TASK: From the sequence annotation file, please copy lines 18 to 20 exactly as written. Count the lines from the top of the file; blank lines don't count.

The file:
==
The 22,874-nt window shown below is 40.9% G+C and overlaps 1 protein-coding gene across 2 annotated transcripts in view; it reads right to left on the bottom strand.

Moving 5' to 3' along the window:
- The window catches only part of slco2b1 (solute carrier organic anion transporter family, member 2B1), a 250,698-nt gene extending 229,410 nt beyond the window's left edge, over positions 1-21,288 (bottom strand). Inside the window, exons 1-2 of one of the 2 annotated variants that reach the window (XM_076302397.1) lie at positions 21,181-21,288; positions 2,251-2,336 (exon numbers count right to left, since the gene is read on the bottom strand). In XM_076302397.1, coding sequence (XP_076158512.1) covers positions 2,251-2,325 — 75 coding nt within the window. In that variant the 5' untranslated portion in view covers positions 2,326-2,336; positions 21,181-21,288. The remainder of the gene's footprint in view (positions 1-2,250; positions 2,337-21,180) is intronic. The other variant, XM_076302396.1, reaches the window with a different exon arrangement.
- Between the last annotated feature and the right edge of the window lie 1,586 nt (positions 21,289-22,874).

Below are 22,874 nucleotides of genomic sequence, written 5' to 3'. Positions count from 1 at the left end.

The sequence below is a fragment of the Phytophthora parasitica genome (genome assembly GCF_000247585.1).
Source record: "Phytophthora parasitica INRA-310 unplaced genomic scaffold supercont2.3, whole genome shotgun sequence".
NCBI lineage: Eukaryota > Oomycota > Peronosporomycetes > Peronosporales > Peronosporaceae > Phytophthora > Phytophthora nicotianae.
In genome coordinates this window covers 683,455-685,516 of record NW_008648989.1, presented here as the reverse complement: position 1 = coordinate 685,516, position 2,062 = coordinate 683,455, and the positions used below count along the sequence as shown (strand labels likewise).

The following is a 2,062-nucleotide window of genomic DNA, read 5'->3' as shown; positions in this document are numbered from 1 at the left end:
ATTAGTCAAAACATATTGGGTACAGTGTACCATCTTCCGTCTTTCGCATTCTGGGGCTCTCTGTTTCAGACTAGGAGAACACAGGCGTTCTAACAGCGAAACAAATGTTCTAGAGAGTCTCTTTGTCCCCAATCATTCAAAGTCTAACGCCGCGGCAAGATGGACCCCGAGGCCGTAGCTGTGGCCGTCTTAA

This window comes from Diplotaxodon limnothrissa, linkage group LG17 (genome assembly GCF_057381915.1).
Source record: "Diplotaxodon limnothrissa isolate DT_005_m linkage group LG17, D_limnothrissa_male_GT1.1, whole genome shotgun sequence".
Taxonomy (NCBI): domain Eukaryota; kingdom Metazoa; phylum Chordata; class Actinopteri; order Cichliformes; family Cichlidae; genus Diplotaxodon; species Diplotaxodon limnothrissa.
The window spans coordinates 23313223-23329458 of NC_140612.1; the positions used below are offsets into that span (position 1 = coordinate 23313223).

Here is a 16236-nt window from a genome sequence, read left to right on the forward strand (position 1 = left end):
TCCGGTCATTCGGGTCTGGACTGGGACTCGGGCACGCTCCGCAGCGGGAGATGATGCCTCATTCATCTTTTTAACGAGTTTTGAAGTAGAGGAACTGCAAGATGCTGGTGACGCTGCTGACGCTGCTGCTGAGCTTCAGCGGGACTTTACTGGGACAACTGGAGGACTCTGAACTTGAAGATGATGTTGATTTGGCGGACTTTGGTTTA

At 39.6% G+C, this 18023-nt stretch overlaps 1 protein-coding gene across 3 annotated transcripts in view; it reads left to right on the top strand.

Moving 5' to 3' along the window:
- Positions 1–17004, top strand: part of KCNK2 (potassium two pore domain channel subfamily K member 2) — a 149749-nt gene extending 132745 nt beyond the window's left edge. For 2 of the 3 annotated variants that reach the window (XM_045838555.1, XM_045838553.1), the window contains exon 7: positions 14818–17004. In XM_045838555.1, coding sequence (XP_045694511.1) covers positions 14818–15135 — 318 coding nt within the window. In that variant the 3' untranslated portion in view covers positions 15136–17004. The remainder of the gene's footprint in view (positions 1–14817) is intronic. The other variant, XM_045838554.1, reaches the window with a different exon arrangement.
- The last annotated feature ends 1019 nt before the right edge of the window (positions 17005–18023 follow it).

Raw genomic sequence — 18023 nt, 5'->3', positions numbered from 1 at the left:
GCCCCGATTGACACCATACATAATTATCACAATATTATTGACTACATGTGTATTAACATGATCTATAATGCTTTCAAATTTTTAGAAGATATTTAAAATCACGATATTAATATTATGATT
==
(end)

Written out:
At 39.6% G+C, this 18023-nt stretch overlaps 1 protein-coding gene across 3 annotated transcripts in view; it reads left to right on the top strand.

Moving 5' to 3' along the window:
- Positions 1–17004, top strand: part of KCNK2 (potassium two pore domain channel subfamily K member 2) — a 149749-nt gene extending 132745 nt beyond the window's left edge. For 2 of the 3 annotated variants that reach the window (XM_045838555.1, XM_045838553.1), the window contains exon 7: positions 14818–17004. In XM_045838555.1, coding sequence (XP_045694511.1) covers positions 14818–15135 — 318 coding nt within the window. In that variant the 3' untranslated portion in view covers positions 15136–17004. The remainder of the gene's footprint in view (positions 1–14817) is intronic. The other variant, XM_045838554.1, reaches the window with a different exon arrangement.